Tonight in North America, we might be treated to rare glimpse of a colorful sky caused by a solar flare that occurred on Thursday morning. Aurora borealis (called aurora australis in the southern hemisphere) is a result of solar flares that cause radiation from the sun to interact with atmospheric protons–that’s when colorful beams of light start to dance across the night sky. The most common colors of “Northern Lights” are green and blue, but on occasion, they turn orange, pink, yellow and red.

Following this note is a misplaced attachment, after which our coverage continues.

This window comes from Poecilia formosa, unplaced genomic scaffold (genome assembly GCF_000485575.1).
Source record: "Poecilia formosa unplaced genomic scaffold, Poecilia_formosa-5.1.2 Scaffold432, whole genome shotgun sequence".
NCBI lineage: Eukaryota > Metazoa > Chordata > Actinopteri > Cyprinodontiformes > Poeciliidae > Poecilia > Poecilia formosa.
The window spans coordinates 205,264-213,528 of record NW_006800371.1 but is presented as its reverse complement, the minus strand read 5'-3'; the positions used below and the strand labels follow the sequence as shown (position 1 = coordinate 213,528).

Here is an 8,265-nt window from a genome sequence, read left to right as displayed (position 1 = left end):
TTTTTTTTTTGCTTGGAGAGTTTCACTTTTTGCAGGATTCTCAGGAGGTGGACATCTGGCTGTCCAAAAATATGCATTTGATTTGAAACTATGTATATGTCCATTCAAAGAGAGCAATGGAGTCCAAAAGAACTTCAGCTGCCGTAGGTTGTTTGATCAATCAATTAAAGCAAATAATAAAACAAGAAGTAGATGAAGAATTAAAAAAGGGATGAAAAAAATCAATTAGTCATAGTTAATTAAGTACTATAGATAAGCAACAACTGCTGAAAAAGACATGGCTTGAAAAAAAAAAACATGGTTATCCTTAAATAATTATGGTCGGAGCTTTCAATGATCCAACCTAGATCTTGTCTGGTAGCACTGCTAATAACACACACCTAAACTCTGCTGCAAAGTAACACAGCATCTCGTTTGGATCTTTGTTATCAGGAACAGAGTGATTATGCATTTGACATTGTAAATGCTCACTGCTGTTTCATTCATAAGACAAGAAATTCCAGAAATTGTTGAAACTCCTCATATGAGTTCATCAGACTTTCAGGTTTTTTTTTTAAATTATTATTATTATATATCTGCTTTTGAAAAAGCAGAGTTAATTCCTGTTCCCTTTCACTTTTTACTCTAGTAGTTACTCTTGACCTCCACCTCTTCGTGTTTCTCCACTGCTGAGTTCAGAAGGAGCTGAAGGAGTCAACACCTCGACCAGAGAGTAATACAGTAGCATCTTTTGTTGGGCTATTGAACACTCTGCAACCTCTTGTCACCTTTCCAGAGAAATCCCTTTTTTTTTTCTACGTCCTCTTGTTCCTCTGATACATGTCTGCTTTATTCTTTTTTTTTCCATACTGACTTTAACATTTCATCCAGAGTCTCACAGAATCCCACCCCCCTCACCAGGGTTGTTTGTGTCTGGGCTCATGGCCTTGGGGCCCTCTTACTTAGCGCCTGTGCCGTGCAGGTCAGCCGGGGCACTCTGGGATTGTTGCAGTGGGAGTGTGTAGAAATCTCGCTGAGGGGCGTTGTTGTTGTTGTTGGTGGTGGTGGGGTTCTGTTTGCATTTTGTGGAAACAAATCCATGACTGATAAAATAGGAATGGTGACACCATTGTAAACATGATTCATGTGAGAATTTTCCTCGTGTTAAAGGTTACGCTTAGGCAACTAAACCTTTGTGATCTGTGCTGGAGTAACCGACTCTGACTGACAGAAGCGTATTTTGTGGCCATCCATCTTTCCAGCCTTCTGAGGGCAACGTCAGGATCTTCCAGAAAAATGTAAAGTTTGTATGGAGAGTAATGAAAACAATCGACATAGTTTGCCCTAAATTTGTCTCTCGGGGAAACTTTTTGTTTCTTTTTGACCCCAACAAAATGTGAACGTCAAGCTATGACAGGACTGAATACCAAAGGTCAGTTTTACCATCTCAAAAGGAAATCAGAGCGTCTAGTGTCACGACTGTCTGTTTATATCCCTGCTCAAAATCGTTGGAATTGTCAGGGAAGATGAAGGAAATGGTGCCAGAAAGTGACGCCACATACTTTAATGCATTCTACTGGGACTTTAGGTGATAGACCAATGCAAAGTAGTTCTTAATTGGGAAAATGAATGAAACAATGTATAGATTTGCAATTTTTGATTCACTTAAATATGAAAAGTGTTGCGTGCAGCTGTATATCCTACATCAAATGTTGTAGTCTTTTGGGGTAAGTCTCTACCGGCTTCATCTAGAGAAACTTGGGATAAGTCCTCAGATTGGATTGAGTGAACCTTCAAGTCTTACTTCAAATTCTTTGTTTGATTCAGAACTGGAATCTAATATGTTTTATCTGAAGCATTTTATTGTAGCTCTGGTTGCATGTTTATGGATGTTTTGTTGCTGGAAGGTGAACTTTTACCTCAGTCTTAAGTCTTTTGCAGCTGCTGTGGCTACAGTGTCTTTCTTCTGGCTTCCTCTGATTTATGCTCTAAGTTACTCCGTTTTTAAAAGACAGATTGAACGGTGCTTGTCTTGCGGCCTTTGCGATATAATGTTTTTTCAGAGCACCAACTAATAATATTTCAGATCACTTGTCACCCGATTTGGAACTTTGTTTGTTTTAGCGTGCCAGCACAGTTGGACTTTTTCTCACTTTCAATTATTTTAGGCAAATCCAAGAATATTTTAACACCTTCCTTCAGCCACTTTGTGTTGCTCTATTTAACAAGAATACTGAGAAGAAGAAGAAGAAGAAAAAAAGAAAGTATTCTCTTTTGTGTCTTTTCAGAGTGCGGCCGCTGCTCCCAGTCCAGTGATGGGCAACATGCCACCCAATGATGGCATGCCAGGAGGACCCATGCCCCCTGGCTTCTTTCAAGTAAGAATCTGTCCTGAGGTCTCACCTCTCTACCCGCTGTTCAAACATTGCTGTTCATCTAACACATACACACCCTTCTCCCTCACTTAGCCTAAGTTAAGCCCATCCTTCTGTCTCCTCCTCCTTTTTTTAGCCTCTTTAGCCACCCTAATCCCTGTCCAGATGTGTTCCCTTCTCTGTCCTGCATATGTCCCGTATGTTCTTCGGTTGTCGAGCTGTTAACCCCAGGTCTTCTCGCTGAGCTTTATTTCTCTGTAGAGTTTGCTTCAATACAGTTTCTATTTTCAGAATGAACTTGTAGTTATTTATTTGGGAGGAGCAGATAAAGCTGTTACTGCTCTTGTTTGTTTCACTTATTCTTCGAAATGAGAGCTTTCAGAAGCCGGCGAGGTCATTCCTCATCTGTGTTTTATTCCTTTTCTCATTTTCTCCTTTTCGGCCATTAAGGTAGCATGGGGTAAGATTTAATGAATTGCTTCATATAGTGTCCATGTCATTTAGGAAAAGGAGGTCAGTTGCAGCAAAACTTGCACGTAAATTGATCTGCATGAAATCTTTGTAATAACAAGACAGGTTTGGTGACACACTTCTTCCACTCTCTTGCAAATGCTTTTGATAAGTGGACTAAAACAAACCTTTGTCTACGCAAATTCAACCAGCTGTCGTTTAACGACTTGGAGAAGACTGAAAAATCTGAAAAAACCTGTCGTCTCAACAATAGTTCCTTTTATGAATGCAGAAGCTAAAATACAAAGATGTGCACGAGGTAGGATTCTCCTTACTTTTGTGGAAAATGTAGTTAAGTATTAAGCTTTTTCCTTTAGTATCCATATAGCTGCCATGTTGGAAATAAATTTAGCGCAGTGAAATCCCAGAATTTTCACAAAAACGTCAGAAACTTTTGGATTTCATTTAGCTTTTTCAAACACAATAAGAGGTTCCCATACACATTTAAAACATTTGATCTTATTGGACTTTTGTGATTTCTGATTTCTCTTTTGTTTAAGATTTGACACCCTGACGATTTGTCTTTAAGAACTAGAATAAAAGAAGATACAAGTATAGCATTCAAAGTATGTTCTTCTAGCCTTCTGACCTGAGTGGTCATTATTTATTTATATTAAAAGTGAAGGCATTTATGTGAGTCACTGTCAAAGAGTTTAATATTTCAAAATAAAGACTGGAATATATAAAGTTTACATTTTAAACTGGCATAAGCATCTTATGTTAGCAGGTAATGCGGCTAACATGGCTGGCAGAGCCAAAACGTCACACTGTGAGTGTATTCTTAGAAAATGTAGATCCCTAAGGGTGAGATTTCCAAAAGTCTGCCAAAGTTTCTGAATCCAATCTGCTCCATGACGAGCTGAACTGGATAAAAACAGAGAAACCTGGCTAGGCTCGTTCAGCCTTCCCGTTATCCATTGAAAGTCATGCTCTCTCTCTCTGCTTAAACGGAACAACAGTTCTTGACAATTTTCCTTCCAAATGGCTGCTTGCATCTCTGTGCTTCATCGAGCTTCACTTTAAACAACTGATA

This map from AccuWeather.com portrays viewing conditions in North America:
And in Europe:
We’ll be watching and posting photos tomorrow if any worth sharing are captured. In the meantime, some inspiration from a photo taken on Lake Vakkara in northern Sweden last month by @stefaliscious (who apparently brought the aurora’s home with her):